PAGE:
We buttonholed Dr. Kathleen Jameson last week to try to force her to choose three key photos in the new “Here & Now: 80 Years of Photography at the Mint.” Jameson, president of the Mint, had a difficult time choosing three – unsurprising, since she also curated the show: a first for her at the Mint – but she took a stab at it.
1. The wall of Egglestons. These works by William Eggleston “may look kind of like snapshots that you might take: They’re intended to look that way. They’re very much supposed to look like casual, almost accidental images, and I love that ... But they’re really highly composed. He was exploring color and geometry and really questioning art in the process.”
2.A trio by Daniela Rossell
. “The other great surprise ... has been the work of Daniela Rossell. (We have) two images of women, and I don’t know who these women are but I really want to know more. They are in these incredible interiors (and) they’re shot like ... we are peering into the private lives of these women.”
3. Barbara Morgan’s five. “She was a trailblazing American photographer ... who photographed street images but also very artistic images, images of dancers (and of) scientists working.”
A few other tidbits from her media-day presentation (and if you’re a geek for more info, try the Mint wiki at bit.ly/211dnyh):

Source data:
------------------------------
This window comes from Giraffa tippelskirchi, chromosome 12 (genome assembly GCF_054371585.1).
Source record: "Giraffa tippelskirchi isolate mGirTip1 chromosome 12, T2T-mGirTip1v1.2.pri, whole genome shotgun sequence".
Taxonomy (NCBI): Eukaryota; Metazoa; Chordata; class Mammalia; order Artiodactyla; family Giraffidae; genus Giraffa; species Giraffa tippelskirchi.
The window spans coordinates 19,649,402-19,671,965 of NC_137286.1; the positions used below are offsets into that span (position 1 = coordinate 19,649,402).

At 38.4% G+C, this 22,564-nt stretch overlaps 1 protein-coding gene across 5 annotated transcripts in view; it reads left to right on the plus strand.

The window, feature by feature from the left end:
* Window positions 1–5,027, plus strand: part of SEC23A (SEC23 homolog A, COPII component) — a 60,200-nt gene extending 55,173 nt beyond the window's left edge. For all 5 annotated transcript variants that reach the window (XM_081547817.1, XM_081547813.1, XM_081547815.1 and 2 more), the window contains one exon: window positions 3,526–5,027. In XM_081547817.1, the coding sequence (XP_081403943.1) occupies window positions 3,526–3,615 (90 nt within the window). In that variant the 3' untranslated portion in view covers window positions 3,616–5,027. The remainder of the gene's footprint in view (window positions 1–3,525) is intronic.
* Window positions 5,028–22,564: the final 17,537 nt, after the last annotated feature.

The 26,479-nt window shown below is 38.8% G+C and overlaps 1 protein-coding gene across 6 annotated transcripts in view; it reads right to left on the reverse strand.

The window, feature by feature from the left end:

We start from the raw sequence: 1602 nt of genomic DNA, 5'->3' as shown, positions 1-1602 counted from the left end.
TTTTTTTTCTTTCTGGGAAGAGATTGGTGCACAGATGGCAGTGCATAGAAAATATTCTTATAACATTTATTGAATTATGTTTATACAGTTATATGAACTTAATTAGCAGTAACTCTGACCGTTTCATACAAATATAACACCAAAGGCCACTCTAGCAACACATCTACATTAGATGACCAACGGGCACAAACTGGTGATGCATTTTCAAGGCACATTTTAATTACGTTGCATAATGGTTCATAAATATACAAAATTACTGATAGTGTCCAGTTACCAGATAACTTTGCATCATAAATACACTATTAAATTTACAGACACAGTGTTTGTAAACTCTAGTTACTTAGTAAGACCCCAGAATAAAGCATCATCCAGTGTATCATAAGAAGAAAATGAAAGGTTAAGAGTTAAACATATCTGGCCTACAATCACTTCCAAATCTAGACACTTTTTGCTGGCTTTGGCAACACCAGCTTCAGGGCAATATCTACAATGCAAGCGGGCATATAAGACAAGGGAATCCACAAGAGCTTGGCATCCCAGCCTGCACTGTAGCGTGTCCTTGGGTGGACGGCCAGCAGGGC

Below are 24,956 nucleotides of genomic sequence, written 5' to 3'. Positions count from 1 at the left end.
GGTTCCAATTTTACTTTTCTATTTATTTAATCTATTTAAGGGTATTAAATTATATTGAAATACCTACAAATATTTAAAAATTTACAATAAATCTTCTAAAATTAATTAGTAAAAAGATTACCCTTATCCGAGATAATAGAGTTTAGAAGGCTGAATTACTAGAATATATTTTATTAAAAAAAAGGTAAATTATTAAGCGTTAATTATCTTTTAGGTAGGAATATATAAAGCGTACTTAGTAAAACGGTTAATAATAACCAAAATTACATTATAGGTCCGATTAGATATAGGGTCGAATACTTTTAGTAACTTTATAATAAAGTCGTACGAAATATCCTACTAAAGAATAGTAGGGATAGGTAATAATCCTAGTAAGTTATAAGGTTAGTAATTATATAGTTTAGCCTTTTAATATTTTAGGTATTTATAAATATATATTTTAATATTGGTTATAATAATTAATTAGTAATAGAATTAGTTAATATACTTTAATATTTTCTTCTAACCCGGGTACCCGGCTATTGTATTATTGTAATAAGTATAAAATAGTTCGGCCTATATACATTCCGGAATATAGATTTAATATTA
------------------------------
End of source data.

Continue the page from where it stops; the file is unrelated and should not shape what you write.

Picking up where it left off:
▪ On a pairing of Ansel Adams work with that of Berenice Abbott: She wanted to “try to put some of Adams’ work in context by asking the work to have a conversation with a contemporary of his, and a female contemporary ... I really wanted these two American masters to have a conversation in this room, and perhaps throw out some different thinking about Adams.”
▪ “It’s awfully hard to hang a photography show without it being this monotonous line of images, so we really tried to lay this out in a way that helps you avoid some of that photo fatigue.”
▪ Look for several other “conversations” that are set up by how photographs are hung in relation to each other: Two George E. Joseph works; Carolyn Blackwood’s and the photographs on each side of it; and the Inge Morath image of a woman and her chauffeur contrasted with the children in the adjoining photographs.
‘Here & Now: 80 Years of Photography at the Mint’
When: Through Sept. 18
Where: Mint Museum Uptown, 500 S. Tryon St.
Tickets: $12 plus $6 for special exhibition.
Details: 704-337-2000; www.mintmuseum.org.